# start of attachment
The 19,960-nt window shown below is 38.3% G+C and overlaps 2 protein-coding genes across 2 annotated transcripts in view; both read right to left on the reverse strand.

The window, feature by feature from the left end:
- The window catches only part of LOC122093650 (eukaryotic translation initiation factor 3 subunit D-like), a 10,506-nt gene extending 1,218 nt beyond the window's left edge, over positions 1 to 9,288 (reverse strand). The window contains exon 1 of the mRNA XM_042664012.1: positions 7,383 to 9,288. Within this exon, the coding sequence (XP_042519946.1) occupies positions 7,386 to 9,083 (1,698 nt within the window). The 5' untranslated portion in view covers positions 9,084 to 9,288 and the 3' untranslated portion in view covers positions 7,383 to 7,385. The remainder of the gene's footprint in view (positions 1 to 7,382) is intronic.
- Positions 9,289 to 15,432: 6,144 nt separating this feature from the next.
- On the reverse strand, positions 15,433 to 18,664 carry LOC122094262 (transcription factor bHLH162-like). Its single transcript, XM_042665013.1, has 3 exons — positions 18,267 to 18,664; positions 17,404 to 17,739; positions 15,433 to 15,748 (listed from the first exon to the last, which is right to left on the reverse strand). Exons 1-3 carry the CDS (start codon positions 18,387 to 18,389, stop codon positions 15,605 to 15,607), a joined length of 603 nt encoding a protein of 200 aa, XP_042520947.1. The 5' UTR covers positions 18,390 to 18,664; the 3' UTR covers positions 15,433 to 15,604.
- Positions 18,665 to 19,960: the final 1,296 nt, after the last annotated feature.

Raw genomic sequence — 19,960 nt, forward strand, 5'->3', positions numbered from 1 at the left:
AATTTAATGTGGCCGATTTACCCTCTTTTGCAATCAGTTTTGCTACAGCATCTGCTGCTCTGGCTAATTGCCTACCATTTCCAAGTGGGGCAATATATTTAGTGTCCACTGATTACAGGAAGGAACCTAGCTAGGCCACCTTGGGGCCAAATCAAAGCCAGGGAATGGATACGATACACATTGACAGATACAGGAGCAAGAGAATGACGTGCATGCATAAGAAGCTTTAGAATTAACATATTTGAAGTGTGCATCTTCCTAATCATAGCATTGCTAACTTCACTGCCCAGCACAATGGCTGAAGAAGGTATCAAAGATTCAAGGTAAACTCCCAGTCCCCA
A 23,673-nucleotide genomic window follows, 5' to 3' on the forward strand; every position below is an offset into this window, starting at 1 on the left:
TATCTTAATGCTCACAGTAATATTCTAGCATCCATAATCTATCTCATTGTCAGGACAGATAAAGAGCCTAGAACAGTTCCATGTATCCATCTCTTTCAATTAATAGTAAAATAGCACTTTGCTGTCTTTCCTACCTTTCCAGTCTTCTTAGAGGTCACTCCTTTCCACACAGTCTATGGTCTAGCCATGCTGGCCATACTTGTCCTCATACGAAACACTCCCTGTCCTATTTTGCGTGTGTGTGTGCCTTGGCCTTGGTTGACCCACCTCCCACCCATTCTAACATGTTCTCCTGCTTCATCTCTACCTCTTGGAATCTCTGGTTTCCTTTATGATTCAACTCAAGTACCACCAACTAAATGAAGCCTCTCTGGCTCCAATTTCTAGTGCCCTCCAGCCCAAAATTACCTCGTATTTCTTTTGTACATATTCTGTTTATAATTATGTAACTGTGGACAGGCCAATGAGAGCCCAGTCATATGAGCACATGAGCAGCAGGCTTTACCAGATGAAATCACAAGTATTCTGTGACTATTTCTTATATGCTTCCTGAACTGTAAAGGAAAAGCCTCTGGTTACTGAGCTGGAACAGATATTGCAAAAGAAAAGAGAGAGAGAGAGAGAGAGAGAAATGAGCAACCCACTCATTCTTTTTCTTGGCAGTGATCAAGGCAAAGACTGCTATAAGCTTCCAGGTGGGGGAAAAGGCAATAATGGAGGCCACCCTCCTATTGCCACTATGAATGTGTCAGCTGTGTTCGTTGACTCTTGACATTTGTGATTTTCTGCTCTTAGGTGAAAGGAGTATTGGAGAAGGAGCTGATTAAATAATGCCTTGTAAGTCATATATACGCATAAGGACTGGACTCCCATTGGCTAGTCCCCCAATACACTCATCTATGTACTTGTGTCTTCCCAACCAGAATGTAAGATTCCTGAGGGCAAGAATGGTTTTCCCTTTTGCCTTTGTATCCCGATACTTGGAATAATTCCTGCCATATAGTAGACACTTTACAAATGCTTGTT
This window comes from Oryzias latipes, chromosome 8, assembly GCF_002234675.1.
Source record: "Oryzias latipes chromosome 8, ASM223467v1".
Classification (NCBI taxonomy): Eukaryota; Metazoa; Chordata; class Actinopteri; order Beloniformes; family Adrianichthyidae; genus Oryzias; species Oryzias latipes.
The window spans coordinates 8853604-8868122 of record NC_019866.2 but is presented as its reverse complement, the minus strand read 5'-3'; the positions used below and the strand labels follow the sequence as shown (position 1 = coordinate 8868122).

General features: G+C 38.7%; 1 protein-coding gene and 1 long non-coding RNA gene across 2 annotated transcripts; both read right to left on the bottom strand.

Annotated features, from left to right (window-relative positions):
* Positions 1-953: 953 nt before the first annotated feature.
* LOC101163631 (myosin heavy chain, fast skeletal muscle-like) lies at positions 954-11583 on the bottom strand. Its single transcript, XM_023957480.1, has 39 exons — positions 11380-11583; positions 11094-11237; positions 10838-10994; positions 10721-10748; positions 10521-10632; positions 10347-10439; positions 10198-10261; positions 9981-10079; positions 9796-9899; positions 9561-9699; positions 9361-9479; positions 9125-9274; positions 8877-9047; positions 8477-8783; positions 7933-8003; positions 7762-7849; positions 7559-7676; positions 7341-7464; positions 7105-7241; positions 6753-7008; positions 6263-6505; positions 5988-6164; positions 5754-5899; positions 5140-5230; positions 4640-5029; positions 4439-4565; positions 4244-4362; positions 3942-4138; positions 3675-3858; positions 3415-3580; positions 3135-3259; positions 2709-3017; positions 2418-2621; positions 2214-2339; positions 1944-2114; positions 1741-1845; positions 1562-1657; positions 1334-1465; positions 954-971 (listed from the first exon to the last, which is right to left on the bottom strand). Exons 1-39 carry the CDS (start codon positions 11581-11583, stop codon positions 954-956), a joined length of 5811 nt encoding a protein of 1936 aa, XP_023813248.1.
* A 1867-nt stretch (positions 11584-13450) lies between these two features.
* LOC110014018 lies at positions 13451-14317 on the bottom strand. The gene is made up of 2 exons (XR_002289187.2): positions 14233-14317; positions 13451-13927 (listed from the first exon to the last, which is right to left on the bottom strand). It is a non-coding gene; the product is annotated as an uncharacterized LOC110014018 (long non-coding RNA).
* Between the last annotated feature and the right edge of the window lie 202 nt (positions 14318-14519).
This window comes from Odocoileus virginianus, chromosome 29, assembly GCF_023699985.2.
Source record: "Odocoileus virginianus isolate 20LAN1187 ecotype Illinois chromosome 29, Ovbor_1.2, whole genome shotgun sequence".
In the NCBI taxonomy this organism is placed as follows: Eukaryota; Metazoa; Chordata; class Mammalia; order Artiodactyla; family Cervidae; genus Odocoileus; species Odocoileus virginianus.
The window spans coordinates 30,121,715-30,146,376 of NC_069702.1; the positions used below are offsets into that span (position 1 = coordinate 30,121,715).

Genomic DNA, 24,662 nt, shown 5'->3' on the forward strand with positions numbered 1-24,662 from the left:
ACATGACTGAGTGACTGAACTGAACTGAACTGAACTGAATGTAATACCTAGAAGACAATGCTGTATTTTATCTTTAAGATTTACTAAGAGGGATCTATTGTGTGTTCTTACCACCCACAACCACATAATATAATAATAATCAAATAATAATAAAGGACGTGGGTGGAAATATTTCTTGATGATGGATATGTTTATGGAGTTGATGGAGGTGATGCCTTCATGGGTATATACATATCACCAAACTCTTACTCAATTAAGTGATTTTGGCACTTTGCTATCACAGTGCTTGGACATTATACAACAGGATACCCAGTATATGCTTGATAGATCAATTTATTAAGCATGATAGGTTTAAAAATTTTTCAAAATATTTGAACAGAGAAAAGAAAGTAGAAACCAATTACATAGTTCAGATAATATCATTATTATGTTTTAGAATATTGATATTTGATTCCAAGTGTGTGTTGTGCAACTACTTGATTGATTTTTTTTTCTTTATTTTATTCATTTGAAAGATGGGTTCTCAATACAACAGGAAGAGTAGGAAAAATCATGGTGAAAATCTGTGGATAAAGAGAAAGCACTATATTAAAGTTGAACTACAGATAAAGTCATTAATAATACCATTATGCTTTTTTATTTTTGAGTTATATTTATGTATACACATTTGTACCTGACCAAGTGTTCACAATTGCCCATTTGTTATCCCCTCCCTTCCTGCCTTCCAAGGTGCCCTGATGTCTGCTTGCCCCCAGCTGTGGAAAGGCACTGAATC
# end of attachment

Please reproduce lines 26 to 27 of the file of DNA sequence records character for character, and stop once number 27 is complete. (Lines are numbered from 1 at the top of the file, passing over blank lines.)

Genomic DNA, 24,662 nt, shown 5'->3' on the forward strand with positions numbered 1-24,662 from the left:
ACATGACTGAGTGACTGAACTGAACTGAACTGAACTGAATGTAATACCTAGAAGACAATGCTGTATTTTATCTTTAAGATTTACTAAGAGGGATCTATTGTGTGTTCTTACCACCCACAACCACATAATATAATAATAATCAAATAATAATAAAGGACGTGGGTGGAAATATTTCTTGATGATGGATATGTTTATGGAGTTGATGGAGGTGATGCCTTCATGGGTATATACATATCACCAAACTCTTACTCAATTAAGTGATTTTGGCACTTTGCTATCACAGTGCTTGGACATTATACAACAGGATACCCAGTATATGCTTGATAGATCAATTTATTAAGCATGATAGGTTTAAAAATTTTTCAAAATATTTGAACAGAGAAAAGAAAGTAGAAACCAATTACATAGTTCAGATAATATCATTATTATGTTTTAGAATATTGATATTTGATTCCAAGTGTGTGTTGTGCAACTACTTGATTGATTTTTTTTTCTTTATTTTATTCATTTGAAAGATGGGTTCTCAATACAACAGGAAGAGTAGGAAAAATCATGGTGAAAATCTGTGGATAAAGAGAAAGCACTATATTAAAGTTGAACTACAGATAAAGTCATTAATAATACCATTATGCTTTTTTATTTTTGAGTTATATTTATGTATACACATTTGTACCTGACCAAGTGTTCACAATTGCCCATTTGTTATCCCCTCCCTTCCTGCCTTCCAAGGTGCCCTGATGTCTGCTTGCCCCCAGCTGTGGAAAGGCACTGAATC